As per the Centers for Disease Control (CDC), Sudden Infant Death Syndrome (SIDS) appears to still be the third leading cause of infant death. Now a novel study at UMDNJ-Robert Wood Johnson Medical School alleges to have recognized that multiple risk factors existed in nearly 78 percent of SIDS cases. The study authors recommend complete education of all known risks for new parents.
Despite a decline in SIDS apparently related to a rise in safe-sleep practices for newborns and infants, the condition continues to be a threat to infants. The new analysis apparently identified that over 96 percent of infants who died of SIDS seemed to have been exposed to known risk factors. Sleeping on their side or stomach, or exposure to tobacco smoke were some among them. 78 percent of SIDS cases in addition appeared to have multiple risk factors.
The investigation claims to offer evidence that in spite of the dip in SIDS, health care providers must make continuous efforts to comprehensively educate parents and other caregivers about infant care. They must reportedly pay attention to all identified risk factors that may have been recommended by the American Academy of Pediatrics (AAP). This study was put forth by Barbara M. Ostfeld, PhD and Thomas Hegyi, MD, professors in the Department of Pediatrics at UMDNJ-Robert Wood Johnson Medical School.
The CDC states that in 2005, approximately 2,234 infants died of SIDS in the U.S and 44 of those deaths took place in New Jersey. An observance of the analysis is that since the onset of public health initiatives during the 1990s, the incidence of SIDS has apparently declined by more than 50 percent. The most notable among these efforts are the AAP’s ‘Back-to-Sleep’ campaign that helped raise awareness of infant care practices that increase the risk of SIDS. This latest study however indicates that the risk-reduction education needs to be more complete.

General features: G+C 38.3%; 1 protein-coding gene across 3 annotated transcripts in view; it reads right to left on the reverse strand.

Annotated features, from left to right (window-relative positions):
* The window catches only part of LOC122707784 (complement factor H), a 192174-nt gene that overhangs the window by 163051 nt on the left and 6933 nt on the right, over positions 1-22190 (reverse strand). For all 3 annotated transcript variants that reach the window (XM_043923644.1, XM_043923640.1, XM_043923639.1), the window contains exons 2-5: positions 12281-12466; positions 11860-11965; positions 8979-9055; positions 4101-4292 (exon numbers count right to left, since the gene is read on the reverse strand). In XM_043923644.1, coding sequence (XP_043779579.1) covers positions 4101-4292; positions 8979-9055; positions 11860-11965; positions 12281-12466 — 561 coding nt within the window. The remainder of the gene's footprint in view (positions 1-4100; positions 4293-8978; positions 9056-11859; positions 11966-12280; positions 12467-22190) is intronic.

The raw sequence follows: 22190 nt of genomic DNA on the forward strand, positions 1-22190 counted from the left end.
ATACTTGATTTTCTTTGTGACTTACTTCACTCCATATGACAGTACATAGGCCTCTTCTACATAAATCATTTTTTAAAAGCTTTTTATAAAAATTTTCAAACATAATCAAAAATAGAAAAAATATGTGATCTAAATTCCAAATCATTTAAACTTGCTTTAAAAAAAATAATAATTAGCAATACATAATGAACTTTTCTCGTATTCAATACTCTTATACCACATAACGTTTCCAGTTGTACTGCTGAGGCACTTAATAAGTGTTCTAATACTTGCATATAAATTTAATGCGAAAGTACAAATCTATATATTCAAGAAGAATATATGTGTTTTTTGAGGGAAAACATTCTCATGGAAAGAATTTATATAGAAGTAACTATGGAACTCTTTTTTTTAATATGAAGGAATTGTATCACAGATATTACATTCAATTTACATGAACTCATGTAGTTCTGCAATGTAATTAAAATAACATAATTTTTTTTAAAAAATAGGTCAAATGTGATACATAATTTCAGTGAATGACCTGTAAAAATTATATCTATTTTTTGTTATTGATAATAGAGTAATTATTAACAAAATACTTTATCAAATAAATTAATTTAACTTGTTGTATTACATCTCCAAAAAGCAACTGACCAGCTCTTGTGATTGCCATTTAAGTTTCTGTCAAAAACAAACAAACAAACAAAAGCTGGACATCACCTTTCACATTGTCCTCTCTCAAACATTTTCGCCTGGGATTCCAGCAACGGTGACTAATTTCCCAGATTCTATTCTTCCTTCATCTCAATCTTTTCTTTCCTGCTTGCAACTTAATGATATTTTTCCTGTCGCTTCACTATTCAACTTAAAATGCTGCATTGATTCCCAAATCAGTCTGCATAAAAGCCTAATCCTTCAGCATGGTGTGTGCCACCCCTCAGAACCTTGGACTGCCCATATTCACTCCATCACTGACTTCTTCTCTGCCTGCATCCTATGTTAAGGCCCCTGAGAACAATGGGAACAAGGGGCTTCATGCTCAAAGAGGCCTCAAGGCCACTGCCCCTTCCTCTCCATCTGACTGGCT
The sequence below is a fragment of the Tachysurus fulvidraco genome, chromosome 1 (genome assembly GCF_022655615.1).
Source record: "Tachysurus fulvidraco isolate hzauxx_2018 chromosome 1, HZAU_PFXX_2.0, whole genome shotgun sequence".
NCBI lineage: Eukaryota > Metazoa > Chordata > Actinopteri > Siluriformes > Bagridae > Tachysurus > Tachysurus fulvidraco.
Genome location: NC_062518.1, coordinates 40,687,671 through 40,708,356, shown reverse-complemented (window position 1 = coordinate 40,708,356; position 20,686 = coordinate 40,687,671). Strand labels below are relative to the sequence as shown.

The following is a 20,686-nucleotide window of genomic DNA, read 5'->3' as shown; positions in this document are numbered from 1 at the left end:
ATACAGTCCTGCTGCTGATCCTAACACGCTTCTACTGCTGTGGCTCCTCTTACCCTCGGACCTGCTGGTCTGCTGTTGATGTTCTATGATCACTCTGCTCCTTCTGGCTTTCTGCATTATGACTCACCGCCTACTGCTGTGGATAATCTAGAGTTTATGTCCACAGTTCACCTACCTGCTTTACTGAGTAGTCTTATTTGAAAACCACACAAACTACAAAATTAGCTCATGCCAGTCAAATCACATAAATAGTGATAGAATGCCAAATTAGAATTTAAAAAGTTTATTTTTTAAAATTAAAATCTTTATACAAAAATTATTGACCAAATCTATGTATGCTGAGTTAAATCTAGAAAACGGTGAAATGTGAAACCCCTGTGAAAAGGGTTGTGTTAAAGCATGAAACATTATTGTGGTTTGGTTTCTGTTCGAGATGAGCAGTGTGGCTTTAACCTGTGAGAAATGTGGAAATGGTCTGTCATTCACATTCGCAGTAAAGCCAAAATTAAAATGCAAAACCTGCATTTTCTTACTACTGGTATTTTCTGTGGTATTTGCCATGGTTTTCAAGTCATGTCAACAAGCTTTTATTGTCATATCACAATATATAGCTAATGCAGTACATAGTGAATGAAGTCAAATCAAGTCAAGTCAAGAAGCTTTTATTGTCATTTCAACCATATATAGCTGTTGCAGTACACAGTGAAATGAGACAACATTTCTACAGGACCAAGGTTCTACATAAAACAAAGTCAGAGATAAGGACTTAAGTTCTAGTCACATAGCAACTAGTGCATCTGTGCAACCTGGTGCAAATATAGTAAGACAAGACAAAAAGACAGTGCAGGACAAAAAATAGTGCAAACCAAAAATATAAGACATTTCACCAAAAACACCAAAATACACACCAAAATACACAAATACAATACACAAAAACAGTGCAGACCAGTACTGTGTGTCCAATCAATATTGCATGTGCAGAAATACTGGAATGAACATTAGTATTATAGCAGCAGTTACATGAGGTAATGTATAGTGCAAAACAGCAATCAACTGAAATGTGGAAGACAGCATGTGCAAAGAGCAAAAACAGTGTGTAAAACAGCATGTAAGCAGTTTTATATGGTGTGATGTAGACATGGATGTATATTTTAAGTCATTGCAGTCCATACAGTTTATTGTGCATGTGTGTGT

“It is important that health care providers communicate all of the risk factors of SIDS ideally during the prenatal period as well as at birth and throughout the first year of an infant’s life,” shared Dr. Ostfeld, who also is program director of the SIDS Center of New Jersey.
“Risk-reduction education of new parents and all other caregivers, such as grandparents and babysitters should be detailed,” further revealed Dr. Hegyi, who also serves as the medical director of the SIDS Center of New Jersey. “Parent’s questions and concerns should be addressed thoroughly.”
According to the authors, guidance to parents concerning safe sleep practices must include the ‘Back-to-Sleep’ position as important. The position is known to be related with the lowest risk. In addition to this, it must also cover all other practices that may have been recognized as lowering the risk of SIDS as the AAP guidelines. Inclusive and not just limited to are avoidance of exposure to tobacco smoke, keeping of the use of pillows, quilts and soft or loose bedding in the infant’s sleep environment at bay, avoidance of any face covering, and avoidance of the use of a shared sleep surface during sleep.
Pediatrics published online ‘Concurrent Risks in Sudden Infant Death Syndrome,’ recently and it will appear in the journal’s March print issue.